Five days of not getting into my groups so I can’t moderate,
Four technical support representatives who knew not what to do,
Three reassurances of things getting better,
Two major headaches,
And their first update for a great new group that wasn’t going to be.

(Hey, how come everyone’s not singing?  Aren’t you all happy ???)

D. L. Smith

IT MAKES ME SICK…

strsshoot

Some people that have been using Yahoo Groups for years without issue have reported various heath issues isnce Yahoo began rolling out Neo; in a recent update to the terms of service, Yahoo gave a response that chills me to the bone:

e. A SMALL PERCENTAGE OF USERS MAY EXPERIENCE EPILEPTIC SEIZURES WHEN EXPOSED TO CERTAIN LIGHT PATTERNS OR BACKGROUNDS ON A COMPUTER SCREEN OR WHILE USING THE YAHOO SERVICE. CERTAIN CONDITIONS MAY INDUCE PREVIOUSLY UNDETECTED EPILEPTIC SYMPTOMS EVEN IN USERS WHO HAVE NO HISTORY OF PRIOR SEIZURES OR EPILEPSY. IF YOU, OR ANYONE IN YOUR FAMILY, HAVE AN EPILEPTIC CONDITION, CONSULT YOUR PHYSICIAN PRIOR TO USING THE YAHOO SERVICE. IMMEDIATELY DISCONTINUE USE OF THE YAHOO SERVICES AND CONSULT YOUR PHYSICIAN IF YOU EXPERIENCE ANY OF THE FOLLOWING SYMPTOMS WHILE USING THE YAHOO SERVICE: DIZZINESS, ALTERED VISION, EYE OR MUSCLE TWITCHES, LOSS OF AWARENESS, DISORIENTATION, ANY INVOLUNTARY MOVEMENT, OR CONVULSIONS.

The reason this paragraph gives me chills is that it is simply Yahoo’s way of say that if the movement of ads and other on-screen elements of the site make you sick, you shouldn’t expect Yahoo to do something about it, but should instead cease using their service, even though it is their service and the ads or other on-screen elements THAT THEY PUT THERE that are the cause. It also give me chills because I know that there are caring developers out there that will move heaven and earth (figuratively speaking) to please their users.

I used to play the Massively Multiplayer Online Roleplaying Game City of Heroes, and while I was a very active participant in the game and on the forums, I read of certain game visual effects that cause players with certain medical conditions to experience illness when exposed to them. I also read with interest of the efforts by the game development team to find suitable substitutes that could fit with the specific abilities thematically, while not causing the health issues; it took time, and a rearrangement of the development team, but eventually both the developers and players were happy with the outcome.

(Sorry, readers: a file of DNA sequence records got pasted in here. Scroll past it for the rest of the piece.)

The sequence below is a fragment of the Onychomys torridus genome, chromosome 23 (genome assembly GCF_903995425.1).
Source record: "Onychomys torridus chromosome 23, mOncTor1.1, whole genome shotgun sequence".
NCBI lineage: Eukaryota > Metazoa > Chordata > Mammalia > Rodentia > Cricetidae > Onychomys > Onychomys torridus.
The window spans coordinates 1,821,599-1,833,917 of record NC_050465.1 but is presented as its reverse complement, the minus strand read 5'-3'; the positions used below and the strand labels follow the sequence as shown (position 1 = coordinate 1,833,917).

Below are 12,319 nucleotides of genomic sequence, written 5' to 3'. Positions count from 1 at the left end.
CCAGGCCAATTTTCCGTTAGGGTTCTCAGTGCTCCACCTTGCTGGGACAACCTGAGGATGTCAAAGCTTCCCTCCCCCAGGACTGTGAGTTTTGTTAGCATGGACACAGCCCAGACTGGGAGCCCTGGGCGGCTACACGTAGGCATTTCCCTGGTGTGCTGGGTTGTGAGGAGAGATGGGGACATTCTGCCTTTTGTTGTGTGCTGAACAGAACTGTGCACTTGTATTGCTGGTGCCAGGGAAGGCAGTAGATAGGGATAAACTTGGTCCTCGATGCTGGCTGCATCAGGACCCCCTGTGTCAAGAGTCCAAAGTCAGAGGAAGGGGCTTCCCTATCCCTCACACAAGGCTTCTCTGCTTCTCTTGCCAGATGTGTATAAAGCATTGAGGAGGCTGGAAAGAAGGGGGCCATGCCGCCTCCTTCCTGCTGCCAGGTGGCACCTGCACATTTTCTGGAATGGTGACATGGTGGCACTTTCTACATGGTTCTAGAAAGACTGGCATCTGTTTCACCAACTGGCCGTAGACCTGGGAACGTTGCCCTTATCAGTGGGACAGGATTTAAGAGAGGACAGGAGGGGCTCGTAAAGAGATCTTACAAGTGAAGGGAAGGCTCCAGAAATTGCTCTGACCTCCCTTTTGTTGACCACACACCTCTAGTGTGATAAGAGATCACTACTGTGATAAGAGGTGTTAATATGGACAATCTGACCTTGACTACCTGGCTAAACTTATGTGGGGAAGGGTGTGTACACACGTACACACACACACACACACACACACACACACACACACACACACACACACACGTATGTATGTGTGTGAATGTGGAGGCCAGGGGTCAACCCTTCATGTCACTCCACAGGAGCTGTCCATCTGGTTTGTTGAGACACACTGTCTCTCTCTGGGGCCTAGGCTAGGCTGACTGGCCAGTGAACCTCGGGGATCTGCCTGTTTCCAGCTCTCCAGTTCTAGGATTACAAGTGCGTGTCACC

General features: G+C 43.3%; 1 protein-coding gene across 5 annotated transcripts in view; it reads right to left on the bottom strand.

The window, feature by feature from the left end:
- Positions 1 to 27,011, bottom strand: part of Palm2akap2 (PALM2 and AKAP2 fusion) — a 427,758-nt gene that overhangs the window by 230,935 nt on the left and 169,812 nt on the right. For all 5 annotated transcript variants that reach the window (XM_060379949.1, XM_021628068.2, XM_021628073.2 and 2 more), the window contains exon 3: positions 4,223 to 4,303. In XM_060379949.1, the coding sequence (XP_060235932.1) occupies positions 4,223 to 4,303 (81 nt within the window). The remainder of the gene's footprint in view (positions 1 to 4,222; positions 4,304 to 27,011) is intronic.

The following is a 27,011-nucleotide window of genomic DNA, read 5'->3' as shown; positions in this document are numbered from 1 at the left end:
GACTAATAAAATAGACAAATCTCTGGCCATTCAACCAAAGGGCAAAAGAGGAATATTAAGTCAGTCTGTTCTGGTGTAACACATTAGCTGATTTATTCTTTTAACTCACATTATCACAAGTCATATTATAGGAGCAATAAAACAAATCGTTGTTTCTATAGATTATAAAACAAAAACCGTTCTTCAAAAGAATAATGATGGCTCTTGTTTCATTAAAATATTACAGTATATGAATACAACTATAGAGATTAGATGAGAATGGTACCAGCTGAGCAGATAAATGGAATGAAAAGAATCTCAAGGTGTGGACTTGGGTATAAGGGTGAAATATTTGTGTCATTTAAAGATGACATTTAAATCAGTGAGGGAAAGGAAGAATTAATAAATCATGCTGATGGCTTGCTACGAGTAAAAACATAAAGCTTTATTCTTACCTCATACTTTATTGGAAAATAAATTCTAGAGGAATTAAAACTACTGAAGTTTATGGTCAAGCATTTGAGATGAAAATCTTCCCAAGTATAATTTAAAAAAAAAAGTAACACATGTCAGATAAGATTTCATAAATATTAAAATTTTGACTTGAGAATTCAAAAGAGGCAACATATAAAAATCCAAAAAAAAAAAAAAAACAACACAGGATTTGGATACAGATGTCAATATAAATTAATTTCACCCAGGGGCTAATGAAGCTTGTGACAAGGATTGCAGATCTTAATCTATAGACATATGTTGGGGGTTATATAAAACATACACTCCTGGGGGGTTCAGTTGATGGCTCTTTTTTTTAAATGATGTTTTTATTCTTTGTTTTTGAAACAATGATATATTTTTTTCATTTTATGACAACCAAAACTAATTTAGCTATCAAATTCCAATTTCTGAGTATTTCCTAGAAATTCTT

Yahoo know about this situation that they have created, they know they can do something about it, and we, the users, both those affected and those not, know they  know, but will they be adult enough to admit they have created it and have an obligation to us to fix it? Or will they hide behind the few lines of text I quoted above, the very same lines that are printed in every video game manual that I have ever seen in the 15+ years I have been using computers, which Cryptic Studios and Paragon Studios could have done, but instead did something about it?

It doesn’t have to be this way…

CuriousSince August 4th the Groups team has broken the daily habit of millions of Groups users, and thereby damaged Yahoo! Groups as a product, and diminished Yahoo! as a brand.

Yes, strong words. But before you dismiss that as mere rhetoric, or the ravings of a disgruntled user, consider the timeline of dysfunction that is associated with the so-called “Neo” roll-out. There are plenty of resources to learn just how dysfunctional Neo has been, here I’ll just hit a few of the highlights.

  • Aug 4th to Aug 26th – Members of plain-text groups (those that exclude attachments) could not use the Groups Message Poster – it produced only text/HTML message bodies which were incompatible with that setting.
  • Aug 26th to Sep 9th – Members of plain-text groups suffer through incomprehensible postings from the Groups Message Poster – it continues to make HTML message bodies, but marks them as text/plain.
  • Aug 4th to Sep 13th – Moderators could not edit pending messages before approval.

Oct 21st – we have had eleven weeks of the roll-out, and still Neo is missing significant functionality that is present in the classic interface: (Updates as of Nov 18th)